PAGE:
If you are like most men and women in the corporate world, then you are extremely lacking in the “time department” when it comes to getting all of your work done. You are facing multiple projects, all at the same time. Each one has it’s own deadline that seems to be climbing your back on a constant basis. So how do you manage your work so that you can create more time and get your tasks done, all without the stress of racing the clock? The answer lies in learning to create a working list and you must know how to properly categorize this list.

In today’s article we will discuss the importance of creating a list of your jobs and how to prioritize them for maximum results, and in record time.

If you want to get ahead in today’s fast-paced world then you have got to be conscience of the job that you are doing and when you are doing it. You have to be aware of knowing what tasks need to be dropped from your plate in order to work on the items that count the most. And the best way to stay focused is to create your master working list and then back that list with “action”.

The first step that is required is to drop everything from your mind, sit down in a quiet room, and then list down all of the things that you need to do. Do not hold back with this list. Write everything down that involves your workload. Every little detail counts, including telephone calls that you have to make, projects that you wanted to get research on, emails that have not been returned, etc.Your next step is to take this list of tasks and properly prioritize them.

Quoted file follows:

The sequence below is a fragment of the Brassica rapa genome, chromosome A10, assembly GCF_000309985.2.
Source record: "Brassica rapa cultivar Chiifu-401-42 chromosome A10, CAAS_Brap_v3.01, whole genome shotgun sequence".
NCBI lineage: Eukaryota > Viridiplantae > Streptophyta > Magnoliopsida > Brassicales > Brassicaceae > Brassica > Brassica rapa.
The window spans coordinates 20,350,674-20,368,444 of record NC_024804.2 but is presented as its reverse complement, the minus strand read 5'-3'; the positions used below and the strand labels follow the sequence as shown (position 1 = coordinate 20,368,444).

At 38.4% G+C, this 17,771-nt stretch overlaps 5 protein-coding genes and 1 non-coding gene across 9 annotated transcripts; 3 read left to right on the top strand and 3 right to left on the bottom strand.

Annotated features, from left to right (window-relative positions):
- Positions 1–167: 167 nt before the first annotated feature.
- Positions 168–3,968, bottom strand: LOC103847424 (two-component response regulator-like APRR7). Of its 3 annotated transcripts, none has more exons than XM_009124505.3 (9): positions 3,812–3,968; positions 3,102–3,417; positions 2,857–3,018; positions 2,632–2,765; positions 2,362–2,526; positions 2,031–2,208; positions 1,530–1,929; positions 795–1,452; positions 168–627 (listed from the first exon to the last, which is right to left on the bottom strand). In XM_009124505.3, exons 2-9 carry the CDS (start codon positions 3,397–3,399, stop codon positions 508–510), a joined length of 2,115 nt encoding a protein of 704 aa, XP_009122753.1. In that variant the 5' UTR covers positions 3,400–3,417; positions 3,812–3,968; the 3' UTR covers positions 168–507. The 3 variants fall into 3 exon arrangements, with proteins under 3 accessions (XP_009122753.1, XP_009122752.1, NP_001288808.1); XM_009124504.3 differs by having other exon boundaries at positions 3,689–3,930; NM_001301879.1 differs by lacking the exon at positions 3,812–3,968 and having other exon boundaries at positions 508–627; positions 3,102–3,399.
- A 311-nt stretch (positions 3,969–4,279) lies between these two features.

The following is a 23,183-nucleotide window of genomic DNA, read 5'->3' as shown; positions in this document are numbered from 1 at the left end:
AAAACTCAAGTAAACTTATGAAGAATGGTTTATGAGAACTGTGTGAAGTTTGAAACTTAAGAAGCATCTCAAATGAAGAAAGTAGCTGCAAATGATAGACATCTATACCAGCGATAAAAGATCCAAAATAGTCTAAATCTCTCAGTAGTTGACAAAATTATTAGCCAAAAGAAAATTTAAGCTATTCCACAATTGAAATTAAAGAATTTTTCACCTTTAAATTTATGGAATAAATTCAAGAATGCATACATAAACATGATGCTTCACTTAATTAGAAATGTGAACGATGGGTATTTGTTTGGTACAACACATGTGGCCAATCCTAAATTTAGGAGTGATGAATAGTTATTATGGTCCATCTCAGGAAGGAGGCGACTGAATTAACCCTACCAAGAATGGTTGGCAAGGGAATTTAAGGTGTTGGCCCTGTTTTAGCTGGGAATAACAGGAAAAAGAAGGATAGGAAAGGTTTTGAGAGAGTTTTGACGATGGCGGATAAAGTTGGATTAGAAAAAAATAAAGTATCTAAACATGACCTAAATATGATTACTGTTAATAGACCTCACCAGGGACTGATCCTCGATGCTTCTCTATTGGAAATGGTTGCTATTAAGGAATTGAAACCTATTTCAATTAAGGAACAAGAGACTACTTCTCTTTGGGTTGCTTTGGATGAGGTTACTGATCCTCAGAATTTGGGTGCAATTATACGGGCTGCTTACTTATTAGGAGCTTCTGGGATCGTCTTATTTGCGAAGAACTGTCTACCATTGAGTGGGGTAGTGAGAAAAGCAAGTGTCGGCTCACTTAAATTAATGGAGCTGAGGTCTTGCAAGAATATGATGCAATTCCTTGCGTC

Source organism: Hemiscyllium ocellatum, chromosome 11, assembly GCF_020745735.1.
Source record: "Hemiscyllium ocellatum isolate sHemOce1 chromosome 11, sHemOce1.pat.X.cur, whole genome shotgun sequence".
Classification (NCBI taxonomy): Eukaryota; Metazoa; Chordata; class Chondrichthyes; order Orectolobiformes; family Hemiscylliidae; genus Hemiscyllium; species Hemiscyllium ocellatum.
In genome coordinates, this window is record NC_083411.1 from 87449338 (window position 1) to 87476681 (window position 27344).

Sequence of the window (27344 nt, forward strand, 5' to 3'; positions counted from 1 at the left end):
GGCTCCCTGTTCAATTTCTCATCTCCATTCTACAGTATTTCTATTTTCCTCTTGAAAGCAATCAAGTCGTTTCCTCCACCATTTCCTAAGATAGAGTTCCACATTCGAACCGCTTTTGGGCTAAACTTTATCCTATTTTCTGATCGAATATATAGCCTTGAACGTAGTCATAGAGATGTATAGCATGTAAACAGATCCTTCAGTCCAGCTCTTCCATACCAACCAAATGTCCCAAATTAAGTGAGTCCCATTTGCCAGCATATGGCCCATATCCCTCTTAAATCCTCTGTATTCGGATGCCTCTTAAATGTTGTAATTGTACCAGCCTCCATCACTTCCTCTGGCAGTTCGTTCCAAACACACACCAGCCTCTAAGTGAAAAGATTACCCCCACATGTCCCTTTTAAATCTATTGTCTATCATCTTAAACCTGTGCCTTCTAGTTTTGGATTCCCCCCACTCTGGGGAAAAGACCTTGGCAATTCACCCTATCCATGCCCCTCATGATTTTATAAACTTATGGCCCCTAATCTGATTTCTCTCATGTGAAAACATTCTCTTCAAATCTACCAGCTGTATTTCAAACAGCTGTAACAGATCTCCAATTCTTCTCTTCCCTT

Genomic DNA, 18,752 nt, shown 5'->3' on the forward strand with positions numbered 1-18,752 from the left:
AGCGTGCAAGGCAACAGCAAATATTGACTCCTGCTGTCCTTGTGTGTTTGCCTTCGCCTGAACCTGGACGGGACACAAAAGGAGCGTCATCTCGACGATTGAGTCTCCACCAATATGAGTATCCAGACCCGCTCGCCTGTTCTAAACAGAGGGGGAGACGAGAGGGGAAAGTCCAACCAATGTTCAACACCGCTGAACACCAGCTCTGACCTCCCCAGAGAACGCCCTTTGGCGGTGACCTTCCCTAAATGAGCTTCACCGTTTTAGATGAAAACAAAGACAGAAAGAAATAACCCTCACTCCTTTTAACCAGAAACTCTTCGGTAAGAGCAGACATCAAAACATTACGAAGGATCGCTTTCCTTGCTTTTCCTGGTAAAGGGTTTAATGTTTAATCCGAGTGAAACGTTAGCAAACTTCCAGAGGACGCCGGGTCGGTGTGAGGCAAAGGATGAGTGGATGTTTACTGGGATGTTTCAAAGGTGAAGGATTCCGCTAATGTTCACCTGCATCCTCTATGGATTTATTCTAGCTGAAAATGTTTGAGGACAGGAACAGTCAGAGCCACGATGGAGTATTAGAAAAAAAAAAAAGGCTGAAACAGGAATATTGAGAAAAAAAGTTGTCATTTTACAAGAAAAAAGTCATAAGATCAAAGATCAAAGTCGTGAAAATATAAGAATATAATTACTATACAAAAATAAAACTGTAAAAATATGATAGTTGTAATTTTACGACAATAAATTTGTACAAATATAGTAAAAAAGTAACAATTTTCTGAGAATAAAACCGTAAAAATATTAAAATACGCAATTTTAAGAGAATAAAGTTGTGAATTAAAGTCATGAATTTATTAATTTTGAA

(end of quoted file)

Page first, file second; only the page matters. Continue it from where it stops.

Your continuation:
There are numerous ways in which you can categorize these items. I personally label four different columns on paper as the A-column, B-column, C-column, and D-column. My A column are the jobs that are the most urgent and if were left unfinished would result in disastrous consequences. My B-column would then have the items listed that are equally important, but do not have the same urgency. My C-column are tasks that I need to get to, but could be put off for a day or two such as emails, phone calls, and favors. Finally, my D-column are simply items that have no value at all and are time-wasters. These are things that may eat up my time and could wait until I was home, like doing research on the computer, ordering something online, or chatting with my wife on the phone about what is for dinner.

And finally, the third step is all about action! All you have to do now is make sure that you are spending your time on those activities that have the most urgency first, and not wavering until the job is completed. Your other tasks can wait. You should not move on to your B and C tasks until your A-tasks have been complete. Keep in mind that there will always be roadblocks that come up that may interfere with your work. This is a part of life and cannot be helped. Your job as someone who is properly managing his time is to overcome these obstacles and keep on your most urgent priorities until the job is finished.

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